With the flip of a switch, electrons race through copper wires to light up your home. With the stroke of a pen, a Latin American miner just sent a similar surge of current into a sector that needed the energy.
Southern Copper (NYSE: PCU ) has issued a friendly bid to acquire junior miner Frontera Copper for about $34 million. With an enviable cash balance of more than $1.8 billion, the deal is small potatoes for a major miner like Southern Copper. Nonetheless, in an environment where miners have taken every precaution to rein in production and shore up liquidity, the move signals a restoration of confidence and visibility in copper's long-term outlook.
Taking a page from Freeport-McMoRan’s (NYSE: FCX ) playbook, Southern Copper took an enormous writedown last week, converting what would otherwise have been a $130 million gain into a $125 million loss for the fourth quarter. Absorbing price declines of 46% for copper and 54% for molybdenum over the prior-year period, Southern Copper responded by cutting operating cash costs by more than 26%. After by-product credits, the company now can produce copper for just $0.34 per pound, maintaining a substantial margin even at present low prices.
One development that surely generated little excitement among shareholders was the 66% reduction to the company's quarterly dividend. To ease the pain of a still-respectable 3.1% yield, however, the company repurchased nearly 30 million shares for an average price of $13.52 each; effectively increasing each shareholder's stake by 3.5%.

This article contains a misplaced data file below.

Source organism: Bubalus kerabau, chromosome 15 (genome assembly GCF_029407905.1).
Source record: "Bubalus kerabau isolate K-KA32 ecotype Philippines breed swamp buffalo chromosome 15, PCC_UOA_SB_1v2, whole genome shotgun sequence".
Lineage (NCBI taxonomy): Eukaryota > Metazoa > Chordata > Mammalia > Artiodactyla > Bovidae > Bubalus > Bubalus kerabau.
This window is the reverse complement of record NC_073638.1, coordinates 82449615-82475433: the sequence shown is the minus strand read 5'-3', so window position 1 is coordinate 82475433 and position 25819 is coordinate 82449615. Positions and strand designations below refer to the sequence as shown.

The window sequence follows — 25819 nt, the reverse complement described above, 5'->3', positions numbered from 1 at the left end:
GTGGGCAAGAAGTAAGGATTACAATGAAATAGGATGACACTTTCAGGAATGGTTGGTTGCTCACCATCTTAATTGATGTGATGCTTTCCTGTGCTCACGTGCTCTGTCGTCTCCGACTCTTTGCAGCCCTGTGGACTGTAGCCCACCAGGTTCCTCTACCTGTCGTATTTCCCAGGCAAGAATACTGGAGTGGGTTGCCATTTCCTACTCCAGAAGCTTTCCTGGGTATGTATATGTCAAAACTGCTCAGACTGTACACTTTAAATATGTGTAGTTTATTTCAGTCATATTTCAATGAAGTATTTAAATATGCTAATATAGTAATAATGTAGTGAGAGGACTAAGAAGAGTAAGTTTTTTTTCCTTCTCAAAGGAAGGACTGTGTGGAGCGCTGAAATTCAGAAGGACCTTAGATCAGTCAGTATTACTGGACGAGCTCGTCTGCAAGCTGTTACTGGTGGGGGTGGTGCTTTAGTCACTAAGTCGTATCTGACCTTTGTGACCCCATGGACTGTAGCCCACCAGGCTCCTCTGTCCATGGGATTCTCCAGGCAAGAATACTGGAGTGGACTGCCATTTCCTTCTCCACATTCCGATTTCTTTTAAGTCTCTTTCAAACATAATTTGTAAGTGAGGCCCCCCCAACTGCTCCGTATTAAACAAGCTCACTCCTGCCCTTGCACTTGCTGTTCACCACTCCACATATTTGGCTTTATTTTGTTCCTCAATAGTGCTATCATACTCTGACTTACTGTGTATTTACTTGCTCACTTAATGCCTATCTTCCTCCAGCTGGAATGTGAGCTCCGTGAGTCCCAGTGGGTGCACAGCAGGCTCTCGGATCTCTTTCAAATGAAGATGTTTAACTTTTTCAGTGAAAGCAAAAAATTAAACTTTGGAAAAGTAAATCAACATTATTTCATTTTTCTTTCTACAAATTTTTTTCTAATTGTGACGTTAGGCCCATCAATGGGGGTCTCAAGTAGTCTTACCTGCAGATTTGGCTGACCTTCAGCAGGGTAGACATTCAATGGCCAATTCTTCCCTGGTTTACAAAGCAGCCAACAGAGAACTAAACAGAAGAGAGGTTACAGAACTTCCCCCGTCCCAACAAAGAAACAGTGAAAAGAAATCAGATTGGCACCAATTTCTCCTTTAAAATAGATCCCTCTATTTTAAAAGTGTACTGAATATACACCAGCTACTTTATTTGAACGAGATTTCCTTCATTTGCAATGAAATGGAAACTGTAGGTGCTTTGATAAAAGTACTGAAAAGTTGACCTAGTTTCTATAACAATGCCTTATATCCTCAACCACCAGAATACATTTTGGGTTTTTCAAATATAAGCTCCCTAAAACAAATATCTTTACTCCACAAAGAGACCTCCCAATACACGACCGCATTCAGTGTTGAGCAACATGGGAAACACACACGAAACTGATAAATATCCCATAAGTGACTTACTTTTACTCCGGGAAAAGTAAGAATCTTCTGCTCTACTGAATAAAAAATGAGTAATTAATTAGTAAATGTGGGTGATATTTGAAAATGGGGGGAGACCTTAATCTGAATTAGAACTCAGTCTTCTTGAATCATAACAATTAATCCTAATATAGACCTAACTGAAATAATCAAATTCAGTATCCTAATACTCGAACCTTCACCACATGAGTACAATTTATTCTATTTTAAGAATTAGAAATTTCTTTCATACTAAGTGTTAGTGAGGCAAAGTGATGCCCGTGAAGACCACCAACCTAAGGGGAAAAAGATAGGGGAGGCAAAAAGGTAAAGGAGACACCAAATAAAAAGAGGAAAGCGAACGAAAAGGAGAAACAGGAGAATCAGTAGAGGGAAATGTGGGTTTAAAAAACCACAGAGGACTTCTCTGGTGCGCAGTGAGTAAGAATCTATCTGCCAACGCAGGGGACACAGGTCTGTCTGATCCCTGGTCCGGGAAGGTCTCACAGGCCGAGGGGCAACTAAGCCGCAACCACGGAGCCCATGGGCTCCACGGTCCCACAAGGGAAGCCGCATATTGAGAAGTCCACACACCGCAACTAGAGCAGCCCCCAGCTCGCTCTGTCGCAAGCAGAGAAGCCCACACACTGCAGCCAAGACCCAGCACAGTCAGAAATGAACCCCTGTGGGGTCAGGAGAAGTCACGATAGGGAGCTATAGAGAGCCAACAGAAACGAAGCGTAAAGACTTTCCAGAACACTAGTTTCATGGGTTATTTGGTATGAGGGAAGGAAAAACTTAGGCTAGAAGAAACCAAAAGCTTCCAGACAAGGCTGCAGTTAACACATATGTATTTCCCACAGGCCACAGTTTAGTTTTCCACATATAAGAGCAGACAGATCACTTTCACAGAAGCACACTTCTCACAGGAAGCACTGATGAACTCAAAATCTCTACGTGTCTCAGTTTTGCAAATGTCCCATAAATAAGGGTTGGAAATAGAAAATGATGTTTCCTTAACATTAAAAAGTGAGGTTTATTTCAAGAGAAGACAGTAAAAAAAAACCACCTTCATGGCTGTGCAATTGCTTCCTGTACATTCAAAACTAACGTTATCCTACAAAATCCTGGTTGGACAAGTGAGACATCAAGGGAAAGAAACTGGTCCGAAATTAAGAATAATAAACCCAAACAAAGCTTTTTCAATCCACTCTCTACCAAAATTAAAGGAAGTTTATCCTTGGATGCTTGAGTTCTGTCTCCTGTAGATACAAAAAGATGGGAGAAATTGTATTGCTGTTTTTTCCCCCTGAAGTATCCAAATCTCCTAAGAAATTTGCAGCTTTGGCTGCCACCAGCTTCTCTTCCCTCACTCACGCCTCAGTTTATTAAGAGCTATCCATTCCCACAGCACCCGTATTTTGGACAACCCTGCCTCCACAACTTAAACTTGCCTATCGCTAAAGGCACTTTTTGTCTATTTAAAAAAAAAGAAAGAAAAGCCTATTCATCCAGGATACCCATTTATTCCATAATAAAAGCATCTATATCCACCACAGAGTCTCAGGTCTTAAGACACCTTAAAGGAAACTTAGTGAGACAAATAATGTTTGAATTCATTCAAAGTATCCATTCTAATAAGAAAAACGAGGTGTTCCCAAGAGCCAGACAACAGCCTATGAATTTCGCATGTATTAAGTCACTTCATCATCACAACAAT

Anyone still feeling shortchanged might consider that Southern Copper perceives tremendous opportunity in the presently depressed copper market, and indicates an appetite for more deals like the Frontera purchase. Frontera's Piedras Verdes Mine, after all, will produce about 32,000 tonnes of copper annually for at least 11 years.
Given the historical uniqueness in scale of the recent reversal from commodities boom to global bust, it is important not to overstate the significance of this one deal. Southern Copper sees demand beginning to stabilize near mid-2009, but only after further mine closures bring oversupply into balance. BHP Billiton (NYSE: BHP ) sounded less encouraging when revealing Wednesday that profits were cut by more than half. Rival Rio Tinto (NYSE: RTP ) remains in distress, and recently courted Aluminum Corp. of China (NYSE: ACH ) for a capital infusion.